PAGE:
Covid-19 vaccines double the risk of temporary paralysis on one side of the face

In May 2021, Canadian actress Jennifer Gibson published a video on her Instagram account in which she showed a paralyzed side of her face. She shed tears and said the condition, called Bell’s palsy, was caused by AstraZeneca’s Covid-10 vaccine 19. Gibson has starred in the series ‘Men in Suits’ (“Suits”, 2011) and has more than 67 credits for participation in audiovisual productions.

One reason the video drew attention, resurfacing last month on social networks, is that, despite the problem, she defended the vaccine: “I have I mean, I would do it again, because that’s what we have to do.” Videos with hundreds of thousands of views compared the actress’ attitude to the “Stockholm syndrome”, which occurs when hostages of kidnappers come to defend them. The actress closed her Instagram account to followers only and continues to work, a sign that the side effect has passed. On October 9 of this year, another actress, the American Susan Egan (‘Hercules’, 1997; ‘A Voyage of Spirit’, 2001) also announced on Instagram that he has Bell’s palsy, but attributed the problem to a viral infection.

Bell’s palsy, which only affects the face, is a guard term. -rain for this issue, applied when the cause is unknown. Singer Justin Bieber was suspected in June, but his doctors diagnosed him with Ramsay Hunt syndrome, which is caused by a reactivation of the chickenpox virus and shingles.

Side Effect of vaccines

A study published in January by the journal

Lancet with first authorship by Eric Yuk Fai Wan of the University of Hong Kong, estimated that Bell’s palsy occurs in 60 every 100 ) thousand people vaccinated with Pfizer-BioNTech mRNA nanoparticles, and in 67 every 100 thousand inoculated with Coronavac, an inactivated virus vaccine from the Chinese company Sinovac. Comparing with the background incidence of about 25 cases in 100 ) 1,000 people, this means that the Pfizer and Coronavac Covid vaccines increase the incidence of Bell’s palsy by 1.7 and 2.6 times, respectively—vaccinates are nearly twice as likely to be nearly tripled to have the paralysis compared non-vaccinated, depending on the vaccine. In both cases, the risk is slightly higher in men than in women. The study considered almost 800 a thousand doses of each vaccine.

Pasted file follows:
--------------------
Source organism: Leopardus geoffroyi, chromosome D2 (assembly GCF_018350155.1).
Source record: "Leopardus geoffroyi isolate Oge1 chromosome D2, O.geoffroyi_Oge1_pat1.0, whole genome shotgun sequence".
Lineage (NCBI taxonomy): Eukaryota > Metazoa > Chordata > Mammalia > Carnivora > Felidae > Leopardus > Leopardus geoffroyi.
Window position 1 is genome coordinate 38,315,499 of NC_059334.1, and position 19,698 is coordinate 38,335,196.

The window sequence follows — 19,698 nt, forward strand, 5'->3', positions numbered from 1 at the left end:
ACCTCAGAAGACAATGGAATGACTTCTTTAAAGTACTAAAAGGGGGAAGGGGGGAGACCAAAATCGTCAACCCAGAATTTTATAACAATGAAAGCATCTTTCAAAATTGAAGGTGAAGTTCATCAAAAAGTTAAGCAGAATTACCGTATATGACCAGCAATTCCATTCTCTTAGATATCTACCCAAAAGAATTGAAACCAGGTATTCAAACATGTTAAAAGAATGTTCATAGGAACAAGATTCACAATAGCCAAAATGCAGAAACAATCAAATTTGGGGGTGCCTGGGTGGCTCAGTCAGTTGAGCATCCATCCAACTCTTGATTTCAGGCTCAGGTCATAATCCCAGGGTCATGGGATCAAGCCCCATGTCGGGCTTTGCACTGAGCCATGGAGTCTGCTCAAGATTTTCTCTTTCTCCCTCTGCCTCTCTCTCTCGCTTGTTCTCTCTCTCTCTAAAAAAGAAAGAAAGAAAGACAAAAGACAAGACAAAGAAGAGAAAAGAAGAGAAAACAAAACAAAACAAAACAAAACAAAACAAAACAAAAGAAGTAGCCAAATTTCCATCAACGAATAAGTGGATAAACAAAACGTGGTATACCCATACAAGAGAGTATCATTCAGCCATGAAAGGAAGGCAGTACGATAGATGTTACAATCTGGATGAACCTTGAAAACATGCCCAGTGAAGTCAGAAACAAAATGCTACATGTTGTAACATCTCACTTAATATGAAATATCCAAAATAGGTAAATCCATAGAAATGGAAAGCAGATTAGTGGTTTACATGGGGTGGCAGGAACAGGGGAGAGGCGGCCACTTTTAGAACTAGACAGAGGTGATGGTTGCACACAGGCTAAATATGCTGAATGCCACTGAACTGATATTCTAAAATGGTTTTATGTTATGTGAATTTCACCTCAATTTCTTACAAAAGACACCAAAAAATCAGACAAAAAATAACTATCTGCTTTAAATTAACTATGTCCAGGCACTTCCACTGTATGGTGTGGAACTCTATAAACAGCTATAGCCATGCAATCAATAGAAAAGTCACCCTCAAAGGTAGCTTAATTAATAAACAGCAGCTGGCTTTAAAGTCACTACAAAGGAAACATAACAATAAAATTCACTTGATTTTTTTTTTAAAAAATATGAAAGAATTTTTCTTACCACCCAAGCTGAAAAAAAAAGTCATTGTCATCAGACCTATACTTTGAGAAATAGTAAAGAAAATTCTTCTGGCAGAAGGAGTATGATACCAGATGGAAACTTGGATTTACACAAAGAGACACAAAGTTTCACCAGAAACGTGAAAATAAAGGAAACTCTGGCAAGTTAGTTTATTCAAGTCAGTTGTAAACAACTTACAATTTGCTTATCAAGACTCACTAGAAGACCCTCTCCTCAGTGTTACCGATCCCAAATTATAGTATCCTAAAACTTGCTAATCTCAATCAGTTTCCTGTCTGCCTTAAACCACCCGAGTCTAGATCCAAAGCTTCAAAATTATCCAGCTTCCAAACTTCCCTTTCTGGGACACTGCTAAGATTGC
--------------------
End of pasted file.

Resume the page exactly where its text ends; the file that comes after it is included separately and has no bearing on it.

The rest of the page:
Another study by researchers from Hong Kong, authored by Francisco Tsz Tsun Lai et al., compared the risk of adverse events such as Bell’s palsy in people with two or more chronic diseases between vaccinated and unvaccinated with Pfizer and Coronavac. Among almost 900 a thousand participants, the authors concluded that 0.3% had some adverse event. Interestingly, adverse events were more common among the unvaccinated (0.4%) than among the vaccinated (0.2% of those vaccinated with Pfizer, 0.3% of those with Coronavac). The authors speculate that this result could be explained by a bias that the healthiest patients are also those who prefer to be vaccinated, but in any case they emphasize that the two vaccines against Covid-19 are generally very safe.

This general safety can be understood as a variable depending on the group of vaccinees, and something that depends on evaluations of effects collaterals that have a non-vaccine counterpart in the population. Problems that are already rare without Covid vaccines 19, such as Bell’s palsy, may be at increased risk for them, but still rare despite this increase, as indicated by the study by Lancet.

Another rare side effect is vaccine myocarditis, which especially affects teenagers and young males. It is a rare problem in this group, but it becomes less rare after the administration of mRNA nanoparticles from vaccines from companies such as Pfizer and Moderna, to the point of shake previous certainties that Covid would be a more common aggravating factor for the problem than these vaccines. Some professionals already believe that, for the specific case of boys, these vaccines lose in the cost-benefit analysis.

Bell’s palsy is the most common cause of temporary inability to move the muscles of a side of the face due to probable inflammation or compression of the seventh nerve of the skull, which gives movement and sensations to the face. It is also possible, but infrequently, for the entire face to be affected. The movements are usually recovered after a month, but 30% of those affected can continue with sequelae. One in every 60 person has this paralysis at some point in their lives. Risk factors include high blood pressure, diabetes, immune system problems and nerve problems such as Guillain-Barré syndrome. In addition to these factors, there is genetics. A review of genetics studies published in 2021 found that a genetic variant carried by 100% of the population increases by about of 25% the risk of the problem.

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